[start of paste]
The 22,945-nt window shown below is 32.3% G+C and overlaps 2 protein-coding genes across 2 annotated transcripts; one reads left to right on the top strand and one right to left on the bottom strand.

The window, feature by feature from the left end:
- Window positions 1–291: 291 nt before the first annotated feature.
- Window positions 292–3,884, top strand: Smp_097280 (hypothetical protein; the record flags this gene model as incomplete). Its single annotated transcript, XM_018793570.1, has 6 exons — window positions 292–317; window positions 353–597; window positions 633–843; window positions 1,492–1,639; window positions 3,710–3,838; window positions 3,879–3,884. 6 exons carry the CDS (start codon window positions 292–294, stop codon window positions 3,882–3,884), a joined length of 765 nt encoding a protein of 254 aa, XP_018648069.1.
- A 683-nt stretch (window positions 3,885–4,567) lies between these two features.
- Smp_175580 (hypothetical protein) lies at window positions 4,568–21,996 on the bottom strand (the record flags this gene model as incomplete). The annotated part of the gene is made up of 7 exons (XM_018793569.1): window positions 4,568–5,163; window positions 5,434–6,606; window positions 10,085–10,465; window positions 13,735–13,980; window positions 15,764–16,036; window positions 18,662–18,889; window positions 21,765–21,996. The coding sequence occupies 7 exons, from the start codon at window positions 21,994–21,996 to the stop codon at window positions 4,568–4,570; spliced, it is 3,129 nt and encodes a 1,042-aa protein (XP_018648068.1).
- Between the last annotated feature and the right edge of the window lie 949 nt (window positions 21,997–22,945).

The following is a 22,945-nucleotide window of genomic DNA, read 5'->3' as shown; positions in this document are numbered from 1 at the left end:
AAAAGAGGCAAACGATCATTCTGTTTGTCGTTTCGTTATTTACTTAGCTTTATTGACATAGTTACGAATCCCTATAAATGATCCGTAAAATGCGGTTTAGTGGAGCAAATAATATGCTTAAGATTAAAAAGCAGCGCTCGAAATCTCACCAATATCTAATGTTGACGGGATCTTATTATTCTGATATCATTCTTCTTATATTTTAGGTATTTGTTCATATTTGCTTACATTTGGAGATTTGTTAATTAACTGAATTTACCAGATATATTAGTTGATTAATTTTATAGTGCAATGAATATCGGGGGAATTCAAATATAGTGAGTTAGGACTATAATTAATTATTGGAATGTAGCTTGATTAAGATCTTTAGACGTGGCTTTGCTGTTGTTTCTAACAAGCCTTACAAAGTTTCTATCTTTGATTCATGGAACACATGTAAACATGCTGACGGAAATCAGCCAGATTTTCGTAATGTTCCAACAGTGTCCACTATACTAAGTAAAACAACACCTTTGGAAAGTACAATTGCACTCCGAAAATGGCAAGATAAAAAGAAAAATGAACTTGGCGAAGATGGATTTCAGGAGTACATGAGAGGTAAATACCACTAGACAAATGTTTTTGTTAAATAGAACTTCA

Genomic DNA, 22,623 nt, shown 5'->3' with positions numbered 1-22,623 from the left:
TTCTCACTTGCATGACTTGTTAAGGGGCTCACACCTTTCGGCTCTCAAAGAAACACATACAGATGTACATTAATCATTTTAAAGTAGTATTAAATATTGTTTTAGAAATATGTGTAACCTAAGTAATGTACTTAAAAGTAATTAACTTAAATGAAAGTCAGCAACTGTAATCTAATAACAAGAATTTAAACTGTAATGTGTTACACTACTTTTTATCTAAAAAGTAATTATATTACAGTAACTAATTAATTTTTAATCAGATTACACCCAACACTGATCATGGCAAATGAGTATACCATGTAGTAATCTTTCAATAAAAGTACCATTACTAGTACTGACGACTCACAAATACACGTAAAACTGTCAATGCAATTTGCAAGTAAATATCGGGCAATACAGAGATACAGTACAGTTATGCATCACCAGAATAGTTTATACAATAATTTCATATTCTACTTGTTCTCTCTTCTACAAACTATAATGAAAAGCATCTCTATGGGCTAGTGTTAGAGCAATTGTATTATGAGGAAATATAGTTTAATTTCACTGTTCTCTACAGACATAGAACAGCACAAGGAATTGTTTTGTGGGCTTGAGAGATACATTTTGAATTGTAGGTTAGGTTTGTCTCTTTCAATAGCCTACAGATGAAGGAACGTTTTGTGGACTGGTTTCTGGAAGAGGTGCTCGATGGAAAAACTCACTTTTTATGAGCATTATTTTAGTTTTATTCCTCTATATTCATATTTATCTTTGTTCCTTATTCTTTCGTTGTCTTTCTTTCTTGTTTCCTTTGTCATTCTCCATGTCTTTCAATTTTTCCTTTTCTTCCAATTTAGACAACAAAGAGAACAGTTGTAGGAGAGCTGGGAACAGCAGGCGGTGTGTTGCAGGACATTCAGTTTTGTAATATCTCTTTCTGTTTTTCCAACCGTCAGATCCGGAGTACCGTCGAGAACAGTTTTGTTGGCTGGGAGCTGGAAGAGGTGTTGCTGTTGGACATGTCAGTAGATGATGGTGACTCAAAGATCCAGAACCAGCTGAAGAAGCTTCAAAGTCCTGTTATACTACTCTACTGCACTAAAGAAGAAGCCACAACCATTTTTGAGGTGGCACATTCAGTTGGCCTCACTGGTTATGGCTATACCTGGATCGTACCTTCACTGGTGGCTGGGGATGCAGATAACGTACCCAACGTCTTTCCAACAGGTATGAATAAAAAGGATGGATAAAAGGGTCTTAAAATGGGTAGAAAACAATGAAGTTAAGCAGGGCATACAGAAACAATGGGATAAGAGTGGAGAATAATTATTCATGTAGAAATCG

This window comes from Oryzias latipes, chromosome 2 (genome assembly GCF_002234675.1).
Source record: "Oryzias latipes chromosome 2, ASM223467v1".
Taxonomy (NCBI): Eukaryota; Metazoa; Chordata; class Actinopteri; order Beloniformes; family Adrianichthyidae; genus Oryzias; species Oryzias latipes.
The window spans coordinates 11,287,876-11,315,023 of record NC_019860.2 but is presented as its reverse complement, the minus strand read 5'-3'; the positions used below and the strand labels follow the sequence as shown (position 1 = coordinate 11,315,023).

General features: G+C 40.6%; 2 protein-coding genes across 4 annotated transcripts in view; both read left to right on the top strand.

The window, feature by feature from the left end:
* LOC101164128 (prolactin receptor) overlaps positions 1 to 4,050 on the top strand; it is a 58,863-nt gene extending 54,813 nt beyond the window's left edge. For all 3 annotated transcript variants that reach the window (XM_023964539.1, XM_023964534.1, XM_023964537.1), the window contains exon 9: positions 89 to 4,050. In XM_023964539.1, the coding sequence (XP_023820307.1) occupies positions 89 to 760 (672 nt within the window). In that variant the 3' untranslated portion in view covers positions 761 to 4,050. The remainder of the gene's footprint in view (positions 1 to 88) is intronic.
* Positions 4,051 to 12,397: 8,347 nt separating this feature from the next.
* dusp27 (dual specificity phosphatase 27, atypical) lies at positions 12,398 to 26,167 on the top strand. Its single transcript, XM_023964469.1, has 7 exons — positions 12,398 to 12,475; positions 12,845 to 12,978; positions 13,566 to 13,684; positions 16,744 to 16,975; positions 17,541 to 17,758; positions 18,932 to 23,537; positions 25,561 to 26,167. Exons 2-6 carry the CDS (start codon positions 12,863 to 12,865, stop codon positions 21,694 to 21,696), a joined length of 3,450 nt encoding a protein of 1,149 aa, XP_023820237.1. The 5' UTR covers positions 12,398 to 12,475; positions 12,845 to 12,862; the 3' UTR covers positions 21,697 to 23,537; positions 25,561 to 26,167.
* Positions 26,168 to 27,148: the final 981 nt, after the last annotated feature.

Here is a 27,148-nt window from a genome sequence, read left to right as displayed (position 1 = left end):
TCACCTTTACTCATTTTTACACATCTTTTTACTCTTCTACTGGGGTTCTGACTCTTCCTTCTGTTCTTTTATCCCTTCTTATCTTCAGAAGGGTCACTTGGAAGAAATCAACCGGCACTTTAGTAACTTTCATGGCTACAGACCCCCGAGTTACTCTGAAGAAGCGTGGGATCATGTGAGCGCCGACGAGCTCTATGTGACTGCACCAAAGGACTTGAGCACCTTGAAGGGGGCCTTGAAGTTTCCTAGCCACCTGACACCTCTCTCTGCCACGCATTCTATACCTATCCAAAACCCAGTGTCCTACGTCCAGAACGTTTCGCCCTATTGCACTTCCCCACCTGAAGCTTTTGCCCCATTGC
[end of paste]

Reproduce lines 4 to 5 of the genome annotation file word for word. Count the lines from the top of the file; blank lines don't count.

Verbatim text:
- Window positions 292–3,884, top strand: Smp_097280 (hypothetical protein; the record flags this gene model as incomplete). Its single annotated transcript, XM_018793570.1, has 6 exons — window positions 292–317; window positions 353–597; window positions 633–843; window positions 1,492–1,639; window positions 3,710–3,838; window positions 3,879–3,884. 6 exons carry the CDS (start codon window positions 292–294, stop codon window positions 3,882–3,884), a joined length of 765 nt encoding a protein of 254 aa, XP_018648069.1.
- A 683-nt stretch (window positions 3,885–4,567) lies between these two features.